Jeffrey Toobin profiles Danalynn Recer, a lawyer who specializes in death penalty mitigation in Texas: The Mitigator, The New Yorker, May 9, 2011, at 32.
A greater emphasis on mitigation evidence is one factor in the decline of death sentences in recent years:
The expectations for capital defense practice have also changed over the past twenty years, and it has become less common (and less acceptable) for capital defense lawyers to devote their energies primarily or exclusively to the guilt-innocence phase of capital trials. Capital trial lawyers are more aware of the importance of developing and presenting mitigating evidence and of the need to embrace trial strategies that weave the defense mitigation theory into the guilt-innocence phase of the proceedings. The emergence of "mitigation specialists" as a distinct class of capital trial participants, who coordinate the investigation and presentation of a defendant's family, social, psychological and psychiatric history, represents a marked departure from capital litigation in the immediate post-Furman era; during that period, "generalist" criminal defense lawyers would try capital cases without sufficient attention to the distinctive need to focus their energies toward the fundamental moral question of life-or-death rather than merely to challenge the state's burden of proof on the underlying offense. The changes in expectations regarding the duties of capital trial counsel are reflected in the Court's recent decisions finding ineffective assistance of counsel . . ..John H. Blume & Jordan M. Steiker, Introduction, in Death Penalty Stories 10 (John H. Blume & Jordan M. Steiker eds., 2009).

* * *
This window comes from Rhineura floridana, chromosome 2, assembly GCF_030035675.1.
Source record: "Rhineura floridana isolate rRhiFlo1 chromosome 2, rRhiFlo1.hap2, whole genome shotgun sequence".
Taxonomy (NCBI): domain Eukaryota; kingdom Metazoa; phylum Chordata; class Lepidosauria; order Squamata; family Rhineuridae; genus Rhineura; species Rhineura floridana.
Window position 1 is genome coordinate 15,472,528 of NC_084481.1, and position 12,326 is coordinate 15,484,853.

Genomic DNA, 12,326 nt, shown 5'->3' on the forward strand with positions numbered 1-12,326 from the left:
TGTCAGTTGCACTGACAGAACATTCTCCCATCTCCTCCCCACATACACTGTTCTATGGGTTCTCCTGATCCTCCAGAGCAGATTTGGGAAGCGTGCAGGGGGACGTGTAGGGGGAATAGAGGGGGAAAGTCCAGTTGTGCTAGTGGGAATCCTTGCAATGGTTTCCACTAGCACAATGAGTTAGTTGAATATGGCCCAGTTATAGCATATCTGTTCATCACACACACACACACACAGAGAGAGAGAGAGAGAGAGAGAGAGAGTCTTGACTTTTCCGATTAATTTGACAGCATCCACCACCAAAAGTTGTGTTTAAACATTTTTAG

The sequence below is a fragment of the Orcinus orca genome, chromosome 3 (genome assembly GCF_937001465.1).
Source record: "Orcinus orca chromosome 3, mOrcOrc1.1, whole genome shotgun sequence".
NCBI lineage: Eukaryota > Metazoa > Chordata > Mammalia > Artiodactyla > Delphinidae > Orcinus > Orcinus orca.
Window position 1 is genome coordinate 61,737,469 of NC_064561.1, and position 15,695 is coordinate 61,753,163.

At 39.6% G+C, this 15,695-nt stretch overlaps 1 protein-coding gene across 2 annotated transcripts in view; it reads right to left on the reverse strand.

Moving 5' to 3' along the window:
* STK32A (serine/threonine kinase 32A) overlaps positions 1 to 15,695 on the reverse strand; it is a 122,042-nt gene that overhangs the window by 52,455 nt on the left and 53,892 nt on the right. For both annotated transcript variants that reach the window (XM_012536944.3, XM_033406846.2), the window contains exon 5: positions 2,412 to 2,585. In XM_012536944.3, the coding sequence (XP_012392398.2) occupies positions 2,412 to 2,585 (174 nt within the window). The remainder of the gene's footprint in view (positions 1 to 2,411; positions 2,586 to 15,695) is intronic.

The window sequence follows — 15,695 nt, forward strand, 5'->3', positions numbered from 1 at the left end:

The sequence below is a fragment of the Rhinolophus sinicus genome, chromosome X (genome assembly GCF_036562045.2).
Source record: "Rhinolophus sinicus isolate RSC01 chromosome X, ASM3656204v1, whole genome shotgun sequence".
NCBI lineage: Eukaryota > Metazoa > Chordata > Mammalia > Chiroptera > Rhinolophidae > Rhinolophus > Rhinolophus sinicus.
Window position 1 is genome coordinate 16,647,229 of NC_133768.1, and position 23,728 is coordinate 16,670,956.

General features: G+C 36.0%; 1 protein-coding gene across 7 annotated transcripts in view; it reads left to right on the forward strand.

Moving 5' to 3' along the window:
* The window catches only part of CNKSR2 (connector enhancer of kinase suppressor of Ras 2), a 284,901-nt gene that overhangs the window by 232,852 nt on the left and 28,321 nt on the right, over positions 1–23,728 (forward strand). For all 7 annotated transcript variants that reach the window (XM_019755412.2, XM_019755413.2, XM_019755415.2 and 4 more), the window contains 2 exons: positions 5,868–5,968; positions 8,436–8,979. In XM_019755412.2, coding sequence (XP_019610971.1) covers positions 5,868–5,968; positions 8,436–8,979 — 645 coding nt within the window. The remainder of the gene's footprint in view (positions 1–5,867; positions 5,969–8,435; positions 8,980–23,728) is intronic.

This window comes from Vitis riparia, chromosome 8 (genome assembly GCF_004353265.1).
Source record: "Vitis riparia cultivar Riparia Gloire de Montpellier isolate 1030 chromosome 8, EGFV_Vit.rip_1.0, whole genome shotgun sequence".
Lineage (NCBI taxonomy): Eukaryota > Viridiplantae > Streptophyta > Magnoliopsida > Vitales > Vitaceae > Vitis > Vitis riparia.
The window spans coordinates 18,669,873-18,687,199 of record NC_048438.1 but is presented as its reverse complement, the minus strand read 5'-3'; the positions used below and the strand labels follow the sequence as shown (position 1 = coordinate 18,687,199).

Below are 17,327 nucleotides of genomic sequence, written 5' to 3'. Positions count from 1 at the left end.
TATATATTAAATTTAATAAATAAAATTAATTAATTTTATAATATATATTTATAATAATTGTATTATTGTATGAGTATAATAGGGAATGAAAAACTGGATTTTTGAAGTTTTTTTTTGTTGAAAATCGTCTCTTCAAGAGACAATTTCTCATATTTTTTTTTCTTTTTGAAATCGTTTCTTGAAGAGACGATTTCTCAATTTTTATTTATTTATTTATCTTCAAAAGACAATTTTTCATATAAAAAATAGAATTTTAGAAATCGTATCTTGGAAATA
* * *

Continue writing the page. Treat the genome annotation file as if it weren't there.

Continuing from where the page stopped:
- Deborah Denno, When Willie Francis Died: The "Disturbing" Story Behind One of the Eighth Amendment's Most Enduring Standards of Risk
- Carol S. Steiker, Furman v. Georgia: Not an End, but a Beginning
- Hugo Adam Bedau, Gregg v. Georgia and Allied Cases: Protecting the Death Penalty from Abolition
- Sheri Lynn Johnson, Coker v. Georgia: Of Rape, Race, and Burying the Past
- John H. Blume, Gilmore v. Utah: The Persistent Problem of "Volunteers"
- David C. Baldus et al., McCleskey v. Kemp: Denial Avoidance, and the Legitimization of Racial Discrimination in the Administration of the Death Penalty
- Jordan M. Steiker, Penry v. Lynaugh: The Hazards of Predicting the Future
- Austin Sarat, The Story of Payne v. Tennessee: Victims Triumphant
- David Bruck, Simmons v. South Carolina and the Myth of Early Release
- David R. Dow, Bell v. Cone: The Fatal Consequences of Incomplete Failure
- Scott W. Howe, Roper v. Simmons: Abolishing the Death Penalty for Juvenile Offenders in the Wake of International Consensus
- Joseph L. Hoffmann, House v. Bell and the Death of Innocence